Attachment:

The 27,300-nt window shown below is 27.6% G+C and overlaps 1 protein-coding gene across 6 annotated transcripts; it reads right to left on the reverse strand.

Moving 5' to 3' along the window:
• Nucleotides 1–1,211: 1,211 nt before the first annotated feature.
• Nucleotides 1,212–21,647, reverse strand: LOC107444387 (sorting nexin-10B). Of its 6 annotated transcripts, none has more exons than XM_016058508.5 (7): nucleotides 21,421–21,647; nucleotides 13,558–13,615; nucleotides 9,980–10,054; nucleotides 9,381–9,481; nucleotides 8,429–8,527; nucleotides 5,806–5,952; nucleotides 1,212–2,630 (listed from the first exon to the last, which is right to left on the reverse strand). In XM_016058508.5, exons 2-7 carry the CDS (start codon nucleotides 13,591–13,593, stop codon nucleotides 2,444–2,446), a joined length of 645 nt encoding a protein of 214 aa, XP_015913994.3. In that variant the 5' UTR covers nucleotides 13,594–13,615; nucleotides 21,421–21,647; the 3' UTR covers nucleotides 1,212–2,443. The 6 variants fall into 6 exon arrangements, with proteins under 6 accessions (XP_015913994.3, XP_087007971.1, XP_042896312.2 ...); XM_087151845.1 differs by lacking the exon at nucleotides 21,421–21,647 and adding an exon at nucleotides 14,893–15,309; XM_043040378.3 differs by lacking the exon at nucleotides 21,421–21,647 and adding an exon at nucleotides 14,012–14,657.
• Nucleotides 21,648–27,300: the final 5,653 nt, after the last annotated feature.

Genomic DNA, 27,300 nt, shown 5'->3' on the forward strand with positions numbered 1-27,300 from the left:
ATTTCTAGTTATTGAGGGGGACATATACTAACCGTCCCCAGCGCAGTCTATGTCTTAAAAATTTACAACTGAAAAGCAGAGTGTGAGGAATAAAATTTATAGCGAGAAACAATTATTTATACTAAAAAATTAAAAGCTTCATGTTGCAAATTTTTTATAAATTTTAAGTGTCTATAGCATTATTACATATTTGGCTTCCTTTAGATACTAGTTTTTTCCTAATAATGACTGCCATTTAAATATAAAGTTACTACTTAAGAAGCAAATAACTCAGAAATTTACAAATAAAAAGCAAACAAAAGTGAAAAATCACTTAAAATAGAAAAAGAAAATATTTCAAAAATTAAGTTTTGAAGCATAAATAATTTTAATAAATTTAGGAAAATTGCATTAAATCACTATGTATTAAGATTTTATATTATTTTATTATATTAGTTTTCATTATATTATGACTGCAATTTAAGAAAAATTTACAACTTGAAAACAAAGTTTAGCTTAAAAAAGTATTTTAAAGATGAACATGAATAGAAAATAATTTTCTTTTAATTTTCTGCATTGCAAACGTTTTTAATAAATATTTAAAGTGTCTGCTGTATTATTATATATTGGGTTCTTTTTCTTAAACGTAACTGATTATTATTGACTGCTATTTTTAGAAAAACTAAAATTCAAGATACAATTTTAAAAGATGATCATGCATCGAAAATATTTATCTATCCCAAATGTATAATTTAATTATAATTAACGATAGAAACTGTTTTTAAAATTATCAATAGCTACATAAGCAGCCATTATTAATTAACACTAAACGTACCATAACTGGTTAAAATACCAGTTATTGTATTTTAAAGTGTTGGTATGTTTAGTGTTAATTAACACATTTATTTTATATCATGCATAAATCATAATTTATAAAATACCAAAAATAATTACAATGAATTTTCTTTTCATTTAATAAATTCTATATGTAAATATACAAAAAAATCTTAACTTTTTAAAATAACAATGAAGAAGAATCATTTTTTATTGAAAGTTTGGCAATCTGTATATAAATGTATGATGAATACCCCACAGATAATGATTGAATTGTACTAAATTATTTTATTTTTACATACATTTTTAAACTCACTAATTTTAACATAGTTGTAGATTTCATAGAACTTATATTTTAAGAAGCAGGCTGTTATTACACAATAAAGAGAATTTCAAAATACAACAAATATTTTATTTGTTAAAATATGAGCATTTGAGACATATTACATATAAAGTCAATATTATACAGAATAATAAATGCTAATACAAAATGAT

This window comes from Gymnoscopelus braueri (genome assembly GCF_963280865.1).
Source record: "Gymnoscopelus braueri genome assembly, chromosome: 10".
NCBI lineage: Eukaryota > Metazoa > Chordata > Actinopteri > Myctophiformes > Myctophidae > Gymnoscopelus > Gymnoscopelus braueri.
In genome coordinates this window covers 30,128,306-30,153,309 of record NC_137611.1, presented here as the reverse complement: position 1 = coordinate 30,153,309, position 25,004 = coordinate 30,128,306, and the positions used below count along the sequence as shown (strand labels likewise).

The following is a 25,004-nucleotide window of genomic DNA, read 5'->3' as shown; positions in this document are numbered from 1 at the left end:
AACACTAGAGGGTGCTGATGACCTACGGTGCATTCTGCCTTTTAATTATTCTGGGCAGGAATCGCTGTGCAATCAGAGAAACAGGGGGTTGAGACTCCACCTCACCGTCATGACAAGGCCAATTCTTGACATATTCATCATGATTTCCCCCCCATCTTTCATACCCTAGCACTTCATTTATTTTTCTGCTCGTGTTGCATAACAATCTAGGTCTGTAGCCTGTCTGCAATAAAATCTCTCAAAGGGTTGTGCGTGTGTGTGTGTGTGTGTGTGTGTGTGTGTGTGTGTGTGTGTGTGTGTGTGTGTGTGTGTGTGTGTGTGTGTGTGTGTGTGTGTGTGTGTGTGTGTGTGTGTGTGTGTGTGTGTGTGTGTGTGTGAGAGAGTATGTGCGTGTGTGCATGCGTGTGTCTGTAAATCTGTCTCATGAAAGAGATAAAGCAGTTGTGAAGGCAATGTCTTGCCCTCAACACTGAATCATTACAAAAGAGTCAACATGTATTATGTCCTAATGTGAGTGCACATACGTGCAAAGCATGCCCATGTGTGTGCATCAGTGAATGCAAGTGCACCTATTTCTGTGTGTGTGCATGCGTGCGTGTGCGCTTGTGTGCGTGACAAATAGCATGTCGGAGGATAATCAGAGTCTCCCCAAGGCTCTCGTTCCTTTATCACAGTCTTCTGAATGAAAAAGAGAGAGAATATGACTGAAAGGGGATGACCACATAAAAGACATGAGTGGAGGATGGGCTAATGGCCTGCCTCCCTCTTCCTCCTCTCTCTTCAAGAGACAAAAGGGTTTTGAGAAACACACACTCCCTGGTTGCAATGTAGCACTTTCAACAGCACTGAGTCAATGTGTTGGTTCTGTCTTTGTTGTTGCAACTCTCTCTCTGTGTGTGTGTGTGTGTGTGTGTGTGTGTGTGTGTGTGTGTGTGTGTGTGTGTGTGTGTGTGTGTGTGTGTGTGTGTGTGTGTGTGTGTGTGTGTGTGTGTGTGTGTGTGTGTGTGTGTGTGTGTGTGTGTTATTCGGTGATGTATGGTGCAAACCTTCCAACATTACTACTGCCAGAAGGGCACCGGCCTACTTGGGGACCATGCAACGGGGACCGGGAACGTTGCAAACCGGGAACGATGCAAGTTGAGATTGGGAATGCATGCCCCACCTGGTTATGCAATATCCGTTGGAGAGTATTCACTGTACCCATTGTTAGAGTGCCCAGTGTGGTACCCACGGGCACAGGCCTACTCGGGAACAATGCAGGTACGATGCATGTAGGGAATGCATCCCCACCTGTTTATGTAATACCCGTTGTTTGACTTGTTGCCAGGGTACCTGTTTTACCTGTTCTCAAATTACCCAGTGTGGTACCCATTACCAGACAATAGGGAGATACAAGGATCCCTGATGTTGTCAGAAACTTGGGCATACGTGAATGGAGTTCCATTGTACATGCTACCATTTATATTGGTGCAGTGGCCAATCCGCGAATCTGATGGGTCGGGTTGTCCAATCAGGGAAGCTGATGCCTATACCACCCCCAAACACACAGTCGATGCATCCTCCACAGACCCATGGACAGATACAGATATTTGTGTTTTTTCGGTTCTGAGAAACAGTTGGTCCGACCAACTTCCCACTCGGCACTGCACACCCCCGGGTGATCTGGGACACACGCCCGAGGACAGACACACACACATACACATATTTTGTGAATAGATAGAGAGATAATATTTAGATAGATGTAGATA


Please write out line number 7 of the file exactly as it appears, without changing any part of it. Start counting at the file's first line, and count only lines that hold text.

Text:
ATTTCTAGTTATTGAGGGGGACATATACTAACCGTCCCCAGCGCAGTCTATGTCTTAAAAATTTACAACTGAAAAGCAGAGTGTGAGGAATAAAATTTATAGCGAGAAACAATTATTTATACTAAAAAATTAAAAGCTTCATGTTGCAAATTTTTTATAAATTTTAAGTGTCTATAGCATTATTACATATTTGGCTTCCTTTAGATACTAGTTTTTTCCTAATAATGACTGCCATTTAAATATAAAGTTACTACTTAAGAAGCAAATAACTCAGAAATTTACAAATAAAAAGCAAACAAAAGTGAAAAATCACTTAAAATAGAAAAAGAAAATATTTCAAAAATTAAGTTTTGAAGCATAAATAATTTTAATAAATTTAGGAAAATTGCATTAAATCACTATGTATTAAGATTTTATATTATTTTATTATATTAGTTTTCATTATATTATGACTGCAATTTAAGAAAAATTTACAACTTGAAAACAAAGTTTAGCTTAAAAAAGTATTTTAAAGATGAACATGAATAGAAAATAATTTTCTTTTAATTTTCTGCATTGCAAACGTTTTTAATAAATATTTAAAGTGTCTGCTGTATTATTATATATTGGGTTCTTTTTCTTAAACGTAACTGATTATTATTGACTGCTATTTTTAGAAAAACTAAAATTCAAGATACAATTTTAAAAGATGATCATGCATCGAAAATATTTATCTATCCCAAATGTATAATTTAATTATAATTAACGATAGAAACTGTTTTTAAAATTATCAATAGCTACATAAGCAGCCATTATTAATTAACACTAAACGTACCATAACTGGTTAAAATACCAGTTATTGTATTTTAAAGTGTTGGTATGTTTAGTGTTAATTAACACATTTATTTTATATCATGCATAAATCATAATTTATAAAATACCAAAAATAATTACAATGAATTTTCTTTTCATTTAATAAATTCTATATGTAAATATACAAAAAAATCTTAACTTTTTAAAATAACAATGAAGAAGAATCATTTTTTATTGAAAGTTTGGCAATCTGTATATAAATGTATGATGAATACCCCACAGATAATGATTGAATTGTACTAAATTATTTTATTTTTACATACATTTTTAAACTCACTAATTTTAACATAGTTGTAGATTTCATAGAACTTATATTTTAAGAAGCAGGCTGTTATTACACAATAAAGAGAATTTCAAAATACAACAAATATTTTATTTGTTAAAATATGAGCATTTGAGACATATTACATATAAAGTCAATATTATACAGAATAATAAATGCTAATACAAAATGAT